I bought the Stitch Upon A Time Aushui Tank pattern because who doesn’t need a unique tank top in their lives? The square cut neckline was a new look for me, and I love tanks with straps that completely cover your bra. The pattern is a pretty quick sew, and the facings really help the tank keep it’s unique shape. It also has options for a button placket and a tie front, which will totally change the look!
Rayon spandex from Phee Fabrics made for a soft, comfortable tank, with excellent drape. I added two inches to the length because I am tall and like longer tanks. But I certainly could have stuck to the pattern length and been just fine.
Once I made the tank I started thinking that it would be fun to make the Aushui into a dress. Not only are dresses a summer time staple, they also make it easy to get ready in the morning. Wanting to keep the lines of the dress clean, a gathered seam at the waistline was out. A simple fit and flare design fit the bill, so I pulled out the Stitch Upon A Time Calista pattern. The skirt portion of the Calista flares out nicely, without being too full.
The hardest part of this pattern mash was determining where the skirt should start! Fit and flare dresses look best when they are fitted through the bust area and flare out at or just above the natural waist. A novice sewist may be surprised to learn that your natural waist isn’t necessarily at your belly button. Tie a string, strip of fabric, or piece of elastic around your waist, and bend side to side several times. The elastic will settle at your natural waist which may be above your belly button.
Lay the Calista skirt pattern on top of the Aushui Tank front, with the center folds aligned. Slide the top of the skirt up to the bustline marking. With the patterns taped together, cut out the front of your dress. Align the Calista skirt the same way on the tank back, and cut out the dress back. There will be a little area where the tank and skirt pieces intersect at a sharp angle. Gently curve this area (where the purple arrow is pointing in the second photo) when you cut out your dress.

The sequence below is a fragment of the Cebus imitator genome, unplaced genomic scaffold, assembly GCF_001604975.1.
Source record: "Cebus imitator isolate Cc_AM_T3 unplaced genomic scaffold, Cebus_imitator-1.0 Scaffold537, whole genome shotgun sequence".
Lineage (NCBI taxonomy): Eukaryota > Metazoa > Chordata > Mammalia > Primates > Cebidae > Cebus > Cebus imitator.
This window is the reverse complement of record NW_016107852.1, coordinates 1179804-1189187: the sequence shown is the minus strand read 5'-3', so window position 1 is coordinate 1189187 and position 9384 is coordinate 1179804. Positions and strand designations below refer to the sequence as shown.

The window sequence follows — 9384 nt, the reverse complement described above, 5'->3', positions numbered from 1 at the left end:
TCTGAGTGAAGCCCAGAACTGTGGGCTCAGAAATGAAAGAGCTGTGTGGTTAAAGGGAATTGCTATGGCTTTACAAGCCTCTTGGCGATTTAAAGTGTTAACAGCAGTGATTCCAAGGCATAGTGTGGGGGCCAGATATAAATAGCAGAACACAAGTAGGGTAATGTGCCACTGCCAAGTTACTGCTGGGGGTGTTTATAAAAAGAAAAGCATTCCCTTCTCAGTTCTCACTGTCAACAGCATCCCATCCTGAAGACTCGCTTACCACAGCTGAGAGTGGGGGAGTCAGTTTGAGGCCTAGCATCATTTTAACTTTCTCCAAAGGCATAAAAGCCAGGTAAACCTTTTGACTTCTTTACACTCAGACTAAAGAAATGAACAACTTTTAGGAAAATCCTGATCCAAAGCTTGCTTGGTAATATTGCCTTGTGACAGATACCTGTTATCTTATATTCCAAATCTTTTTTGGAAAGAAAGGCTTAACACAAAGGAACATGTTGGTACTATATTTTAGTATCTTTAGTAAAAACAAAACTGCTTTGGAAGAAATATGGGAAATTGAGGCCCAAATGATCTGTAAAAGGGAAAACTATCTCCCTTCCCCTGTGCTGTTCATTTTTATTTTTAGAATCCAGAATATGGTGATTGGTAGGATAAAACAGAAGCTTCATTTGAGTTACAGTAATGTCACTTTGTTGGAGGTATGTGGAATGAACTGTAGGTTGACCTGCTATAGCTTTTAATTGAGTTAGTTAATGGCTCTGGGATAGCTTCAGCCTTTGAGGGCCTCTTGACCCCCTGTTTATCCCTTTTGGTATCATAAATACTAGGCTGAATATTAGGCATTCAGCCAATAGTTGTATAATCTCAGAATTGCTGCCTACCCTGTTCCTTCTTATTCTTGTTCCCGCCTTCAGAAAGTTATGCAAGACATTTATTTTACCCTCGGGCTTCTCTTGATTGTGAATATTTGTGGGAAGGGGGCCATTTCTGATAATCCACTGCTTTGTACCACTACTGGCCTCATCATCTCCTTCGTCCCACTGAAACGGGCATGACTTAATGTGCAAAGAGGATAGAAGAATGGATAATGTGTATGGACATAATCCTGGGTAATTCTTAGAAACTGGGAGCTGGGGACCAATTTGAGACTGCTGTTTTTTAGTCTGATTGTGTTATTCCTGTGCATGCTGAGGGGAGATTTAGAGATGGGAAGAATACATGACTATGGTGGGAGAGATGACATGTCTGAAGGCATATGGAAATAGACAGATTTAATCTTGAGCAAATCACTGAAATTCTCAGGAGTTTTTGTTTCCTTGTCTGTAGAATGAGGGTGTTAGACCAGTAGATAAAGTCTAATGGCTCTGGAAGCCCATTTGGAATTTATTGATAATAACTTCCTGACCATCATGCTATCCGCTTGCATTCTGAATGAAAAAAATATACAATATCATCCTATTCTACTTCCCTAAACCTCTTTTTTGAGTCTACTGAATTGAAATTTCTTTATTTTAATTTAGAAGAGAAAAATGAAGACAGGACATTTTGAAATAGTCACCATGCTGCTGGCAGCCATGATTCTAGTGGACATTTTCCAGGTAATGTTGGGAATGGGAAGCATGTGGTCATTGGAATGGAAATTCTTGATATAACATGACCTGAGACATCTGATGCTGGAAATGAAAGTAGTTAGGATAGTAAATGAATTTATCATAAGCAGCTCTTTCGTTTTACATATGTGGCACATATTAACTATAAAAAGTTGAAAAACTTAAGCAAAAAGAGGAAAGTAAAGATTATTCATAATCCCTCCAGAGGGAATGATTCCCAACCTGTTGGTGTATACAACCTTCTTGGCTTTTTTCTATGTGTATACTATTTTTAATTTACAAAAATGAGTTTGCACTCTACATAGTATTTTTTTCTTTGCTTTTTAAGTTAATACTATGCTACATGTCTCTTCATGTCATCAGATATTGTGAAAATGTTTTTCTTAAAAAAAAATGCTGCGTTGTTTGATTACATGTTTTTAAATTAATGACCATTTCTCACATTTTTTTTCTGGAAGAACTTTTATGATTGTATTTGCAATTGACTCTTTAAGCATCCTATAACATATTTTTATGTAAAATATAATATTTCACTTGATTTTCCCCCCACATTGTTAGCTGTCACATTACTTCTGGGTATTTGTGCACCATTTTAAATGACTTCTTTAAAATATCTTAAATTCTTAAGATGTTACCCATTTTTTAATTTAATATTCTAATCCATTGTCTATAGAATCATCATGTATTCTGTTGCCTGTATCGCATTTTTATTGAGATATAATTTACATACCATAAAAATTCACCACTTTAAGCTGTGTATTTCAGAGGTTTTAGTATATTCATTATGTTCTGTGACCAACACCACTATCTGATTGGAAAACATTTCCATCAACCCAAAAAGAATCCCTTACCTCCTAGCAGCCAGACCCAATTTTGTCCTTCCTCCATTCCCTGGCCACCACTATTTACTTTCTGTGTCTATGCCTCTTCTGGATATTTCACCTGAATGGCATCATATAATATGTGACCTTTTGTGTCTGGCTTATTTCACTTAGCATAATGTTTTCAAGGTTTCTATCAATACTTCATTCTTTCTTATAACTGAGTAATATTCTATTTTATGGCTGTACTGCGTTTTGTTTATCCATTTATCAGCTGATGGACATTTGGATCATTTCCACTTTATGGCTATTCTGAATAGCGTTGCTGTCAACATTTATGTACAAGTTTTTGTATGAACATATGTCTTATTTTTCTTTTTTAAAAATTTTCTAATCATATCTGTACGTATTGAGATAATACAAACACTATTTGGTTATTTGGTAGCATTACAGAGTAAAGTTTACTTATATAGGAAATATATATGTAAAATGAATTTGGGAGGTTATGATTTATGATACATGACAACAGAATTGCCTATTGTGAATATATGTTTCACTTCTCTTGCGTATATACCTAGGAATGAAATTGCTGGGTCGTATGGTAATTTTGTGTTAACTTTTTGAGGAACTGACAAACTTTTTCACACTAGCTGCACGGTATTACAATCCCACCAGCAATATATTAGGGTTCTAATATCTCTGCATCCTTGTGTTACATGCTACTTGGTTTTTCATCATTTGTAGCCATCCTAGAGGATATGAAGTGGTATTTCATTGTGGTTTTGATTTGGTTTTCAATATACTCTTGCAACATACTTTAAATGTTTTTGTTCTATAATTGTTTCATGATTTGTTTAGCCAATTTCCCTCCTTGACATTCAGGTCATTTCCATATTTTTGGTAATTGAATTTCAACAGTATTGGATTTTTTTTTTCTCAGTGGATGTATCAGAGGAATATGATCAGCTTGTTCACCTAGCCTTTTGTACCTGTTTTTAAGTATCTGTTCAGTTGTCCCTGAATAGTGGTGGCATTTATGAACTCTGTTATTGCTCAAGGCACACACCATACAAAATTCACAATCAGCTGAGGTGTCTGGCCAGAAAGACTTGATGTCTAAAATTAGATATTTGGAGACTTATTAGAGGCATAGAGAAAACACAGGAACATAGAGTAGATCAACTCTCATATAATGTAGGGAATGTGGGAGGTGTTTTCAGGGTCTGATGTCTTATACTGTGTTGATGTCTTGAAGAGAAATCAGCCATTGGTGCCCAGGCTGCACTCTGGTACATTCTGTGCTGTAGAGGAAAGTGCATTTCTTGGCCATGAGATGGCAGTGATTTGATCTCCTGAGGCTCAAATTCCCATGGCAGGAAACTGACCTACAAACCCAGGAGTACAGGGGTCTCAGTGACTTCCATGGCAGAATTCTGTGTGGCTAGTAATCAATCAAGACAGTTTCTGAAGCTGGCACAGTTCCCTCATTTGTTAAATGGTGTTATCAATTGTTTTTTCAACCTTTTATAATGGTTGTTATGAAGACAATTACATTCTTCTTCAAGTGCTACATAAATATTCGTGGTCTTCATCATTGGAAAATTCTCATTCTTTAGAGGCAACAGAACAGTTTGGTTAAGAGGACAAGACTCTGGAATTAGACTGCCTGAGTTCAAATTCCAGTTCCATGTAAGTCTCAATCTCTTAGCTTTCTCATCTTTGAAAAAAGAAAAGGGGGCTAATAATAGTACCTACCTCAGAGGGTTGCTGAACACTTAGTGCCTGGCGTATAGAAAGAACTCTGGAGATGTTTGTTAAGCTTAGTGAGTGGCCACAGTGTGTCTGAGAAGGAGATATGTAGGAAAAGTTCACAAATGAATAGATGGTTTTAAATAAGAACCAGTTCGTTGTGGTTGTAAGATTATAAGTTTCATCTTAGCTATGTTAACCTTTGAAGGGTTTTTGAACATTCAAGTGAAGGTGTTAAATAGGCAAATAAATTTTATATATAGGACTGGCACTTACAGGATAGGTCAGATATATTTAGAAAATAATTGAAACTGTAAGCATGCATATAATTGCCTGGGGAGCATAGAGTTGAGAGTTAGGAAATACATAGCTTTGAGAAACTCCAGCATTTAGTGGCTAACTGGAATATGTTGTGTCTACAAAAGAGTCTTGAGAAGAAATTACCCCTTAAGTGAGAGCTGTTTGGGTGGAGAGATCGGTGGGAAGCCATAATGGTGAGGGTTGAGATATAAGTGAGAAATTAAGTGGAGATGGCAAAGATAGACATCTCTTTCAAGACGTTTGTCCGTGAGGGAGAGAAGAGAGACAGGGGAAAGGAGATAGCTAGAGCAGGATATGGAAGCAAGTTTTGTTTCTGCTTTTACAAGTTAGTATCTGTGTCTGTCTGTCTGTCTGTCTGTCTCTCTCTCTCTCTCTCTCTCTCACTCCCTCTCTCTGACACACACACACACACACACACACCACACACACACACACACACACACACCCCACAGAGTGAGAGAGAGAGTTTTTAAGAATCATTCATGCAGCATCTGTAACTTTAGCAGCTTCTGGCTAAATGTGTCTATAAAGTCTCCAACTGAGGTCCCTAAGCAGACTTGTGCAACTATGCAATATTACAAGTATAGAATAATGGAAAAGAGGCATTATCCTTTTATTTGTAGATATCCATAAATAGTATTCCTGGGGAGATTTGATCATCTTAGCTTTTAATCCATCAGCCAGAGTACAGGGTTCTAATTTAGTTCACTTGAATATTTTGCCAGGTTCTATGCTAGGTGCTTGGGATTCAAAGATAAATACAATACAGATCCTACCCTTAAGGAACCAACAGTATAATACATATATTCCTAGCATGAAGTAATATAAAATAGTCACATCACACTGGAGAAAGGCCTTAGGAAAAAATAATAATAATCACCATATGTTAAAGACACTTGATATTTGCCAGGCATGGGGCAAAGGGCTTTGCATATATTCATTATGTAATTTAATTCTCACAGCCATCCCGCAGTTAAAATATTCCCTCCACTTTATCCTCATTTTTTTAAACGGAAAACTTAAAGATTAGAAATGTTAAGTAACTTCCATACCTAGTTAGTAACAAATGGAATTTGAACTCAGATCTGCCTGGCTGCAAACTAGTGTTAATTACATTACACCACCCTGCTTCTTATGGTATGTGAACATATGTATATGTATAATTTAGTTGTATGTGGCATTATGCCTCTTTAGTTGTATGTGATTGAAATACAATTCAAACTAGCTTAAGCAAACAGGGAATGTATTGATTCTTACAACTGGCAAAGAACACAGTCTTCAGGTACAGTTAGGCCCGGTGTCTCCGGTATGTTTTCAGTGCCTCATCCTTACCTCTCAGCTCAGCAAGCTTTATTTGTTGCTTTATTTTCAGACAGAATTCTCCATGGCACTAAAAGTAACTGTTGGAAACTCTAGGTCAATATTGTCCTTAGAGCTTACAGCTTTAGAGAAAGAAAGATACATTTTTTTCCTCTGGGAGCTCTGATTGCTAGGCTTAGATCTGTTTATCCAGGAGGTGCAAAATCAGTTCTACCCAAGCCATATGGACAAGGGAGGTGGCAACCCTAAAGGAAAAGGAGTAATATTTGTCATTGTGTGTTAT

Then follow the pattern tutorial for construction of view A. The only difference will be the length of your side seams. Take your time and use plenty of pins when folding up the hem. That way you’ll get a nice even hem when you finish your dress. Pro tip: sewing a line of stitches down the center of the back facing before construction will make it easy to tell the front from the back when you’re hanging up laundry or getting dressed. If you have a vinyl cutting machine, a cute little HTV design would make a good “tag”
I used Phee Fabrics Tricot for my dress and absolutely love the drape and swing of my Aushui Calista pattern mash! It’s a fun, flirty length, without being too short. It only took two yards of fabric, and I have large enough scraps that I can probably make another swimsuit. 😉 You can read about my Water Faery and Scrundlewear bikini here.
I need more of these dresses in my life! I’m so glad I played around with the patterns, and that my dress turned out even cuter than I imagined! There’s no reason to be afraid of trying something new, and hacking and mashing your patterns. You might just end up with a new favorite dress, or other cute clothing in your wardrobe!
*This post may contain affiliate links. This means that at no extra cost to you, I may receive a small commission if you purchase through my links. As always, I only give my honest opinion. After all, it is my blog, which represents me! Thank you for reading and sharing my love of sewing, patterns, fabric, and pattern hacking. 😉
4 thoughts on “The Aushui Tank Transformation”
This is such a cute dress! Thanks for the tutorial!
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Thanks! I love it when a simple hack turns out so fun!